October 18, 2012
Race, Socioeconomics Had Impact On Emergency Colorectal Cancer Diagnosis
Twenty-nine percent of patients with colorectal cancer in a nationally representative sample were diagnosed after an emergency, such as an obstruction or perforation of the bowel, according to data presented at the 11th Annual AACR International Conference on Frontiers in Cancer Prevention Research, held here Oct. 16-19, 2012. In addition, African-Americans and those living in high-poverty areas were more likely to present with an emergency diagnosis.
"Overall, there are high rates of emergency presentation of colorectal cancer in the United States," said Sandi L. Pruitt, Ph.D., M.P.H., assistant professor in the department of clinical sciences at The University of Texas Southwestern Medical Center in Dallas. "Screening for colorectal cancer using tests including colonoscopy is recommended for all healthy, asymptomatic adults starting at age 50. But these high rates of emergencies indicate that there are multiple missed opportunities for screening. As a result, many patients are not diagnosed until they have an emergency, such as an obstruction or perforation of the bowel, which leads to more complications and a higher risk for death from cancer."
Pruitt and colleagues evaluated disparities in emergency colorectal cancer presentation using nationally representative Surveillance Epidemiology and End Results—Medicare data from 1992 to 2005 of U.S. adults aged 66 and older with invasive colorectal cancer.
They identified 88,859 patients with colorectal cancer, and of those, 29 percent presented as emergencies. Of these, 81.3 percent had an emergency admission, 31.6 percent were obstructions and 4.2 percent were perforations. In unadjusted analyses, African-American patients with colorectal cancer were 64 percent more likely to present as emergency cases, and those patients with colorectal cancer living in census tracts with the highest poverty rate (greater than or equal 20 percent versus less than 10 percent poverty) were 31 percent more likely to present as emergencies.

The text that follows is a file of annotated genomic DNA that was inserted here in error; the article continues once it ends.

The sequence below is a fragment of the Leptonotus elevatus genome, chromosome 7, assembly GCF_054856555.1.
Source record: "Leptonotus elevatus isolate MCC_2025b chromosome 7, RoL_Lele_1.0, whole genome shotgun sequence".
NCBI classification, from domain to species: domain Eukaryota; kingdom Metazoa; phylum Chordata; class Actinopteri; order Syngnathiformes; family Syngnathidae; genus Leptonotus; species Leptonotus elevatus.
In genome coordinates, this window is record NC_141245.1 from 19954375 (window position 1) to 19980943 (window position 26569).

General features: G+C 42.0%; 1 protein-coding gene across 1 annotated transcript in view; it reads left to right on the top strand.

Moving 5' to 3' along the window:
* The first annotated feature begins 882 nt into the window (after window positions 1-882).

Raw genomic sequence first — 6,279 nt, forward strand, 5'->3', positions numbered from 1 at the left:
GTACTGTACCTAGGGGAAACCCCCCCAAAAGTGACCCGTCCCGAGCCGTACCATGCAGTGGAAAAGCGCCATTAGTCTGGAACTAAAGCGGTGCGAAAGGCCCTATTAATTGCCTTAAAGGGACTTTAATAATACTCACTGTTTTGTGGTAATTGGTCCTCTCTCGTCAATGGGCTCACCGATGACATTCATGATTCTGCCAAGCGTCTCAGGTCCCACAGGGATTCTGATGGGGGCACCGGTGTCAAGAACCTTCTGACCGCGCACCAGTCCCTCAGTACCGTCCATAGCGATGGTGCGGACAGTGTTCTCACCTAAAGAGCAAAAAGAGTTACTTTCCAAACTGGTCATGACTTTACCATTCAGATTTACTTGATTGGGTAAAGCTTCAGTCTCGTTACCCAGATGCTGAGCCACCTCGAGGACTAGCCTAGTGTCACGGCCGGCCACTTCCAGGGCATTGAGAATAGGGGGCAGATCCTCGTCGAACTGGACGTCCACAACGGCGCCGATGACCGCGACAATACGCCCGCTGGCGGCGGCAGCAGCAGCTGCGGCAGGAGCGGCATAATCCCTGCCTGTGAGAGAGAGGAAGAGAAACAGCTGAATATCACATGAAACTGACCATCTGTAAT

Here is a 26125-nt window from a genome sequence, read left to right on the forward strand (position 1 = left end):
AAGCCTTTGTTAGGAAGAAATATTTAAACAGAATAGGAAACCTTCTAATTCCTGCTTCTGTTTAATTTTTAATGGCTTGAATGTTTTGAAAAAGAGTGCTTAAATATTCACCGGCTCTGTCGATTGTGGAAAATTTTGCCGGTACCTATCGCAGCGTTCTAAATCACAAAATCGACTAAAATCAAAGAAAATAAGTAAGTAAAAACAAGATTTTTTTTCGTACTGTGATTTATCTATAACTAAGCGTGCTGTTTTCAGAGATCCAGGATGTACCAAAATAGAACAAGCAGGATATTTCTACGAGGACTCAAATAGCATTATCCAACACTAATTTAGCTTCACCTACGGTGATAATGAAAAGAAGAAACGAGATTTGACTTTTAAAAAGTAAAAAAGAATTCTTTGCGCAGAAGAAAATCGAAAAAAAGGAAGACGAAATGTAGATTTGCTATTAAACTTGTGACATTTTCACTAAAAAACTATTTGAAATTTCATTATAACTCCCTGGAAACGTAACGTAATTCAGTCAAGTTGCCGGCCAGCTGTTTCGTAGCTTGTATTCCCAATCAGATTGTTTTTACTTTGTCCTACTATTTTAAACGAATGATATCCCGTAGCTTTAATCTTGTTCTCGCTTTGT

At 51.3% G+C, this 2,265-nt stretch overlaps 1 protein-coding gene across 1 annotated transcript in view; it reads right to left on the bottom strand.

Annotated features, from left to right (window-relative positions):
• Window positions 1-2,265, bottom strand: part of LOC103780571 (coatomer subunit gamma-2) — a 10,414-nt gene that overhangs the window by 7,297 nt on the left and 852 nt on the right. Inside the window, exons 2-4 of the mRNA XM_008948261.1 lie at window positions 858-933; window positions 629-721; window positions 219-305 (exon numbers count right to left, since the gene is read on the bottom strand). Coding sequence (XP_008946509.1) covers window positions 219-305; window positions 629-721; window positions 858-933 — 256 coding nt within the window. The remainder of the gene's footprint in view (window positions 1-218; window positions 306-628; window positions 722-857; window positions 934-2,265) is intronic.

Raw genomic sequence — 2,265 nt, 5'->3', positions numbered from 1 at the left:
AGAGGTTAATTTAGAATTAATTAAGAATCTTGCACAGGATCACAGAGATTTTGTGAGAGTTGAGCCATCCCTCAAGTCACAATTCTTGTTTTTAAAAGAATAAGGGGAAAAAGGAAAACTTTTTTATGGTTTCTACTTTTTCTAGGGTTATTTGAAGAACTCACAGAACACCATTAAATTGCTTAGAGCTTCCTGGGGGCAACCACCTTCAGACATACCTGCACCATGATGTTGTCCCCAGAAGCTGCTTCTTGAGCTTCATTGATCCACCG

After researchers statistically controlled for multiple factors including cancer stage, patient health status and sociodemographic factors, African-Americans were 29 percent more likely to present with emergency cases, and those living in census tracts with the highest poverty rate were 10 percent more likely to present with emergency colorectal cancer.
"We already know that African-Americans and economically disadvantaged populations face an increased risk for death from colorectal cancer," Pruitt said. "In future research, we will attempt to understand how emergency presentation of colorectal cancer contributes to racial and economic disparities in death from colorectal cancer."
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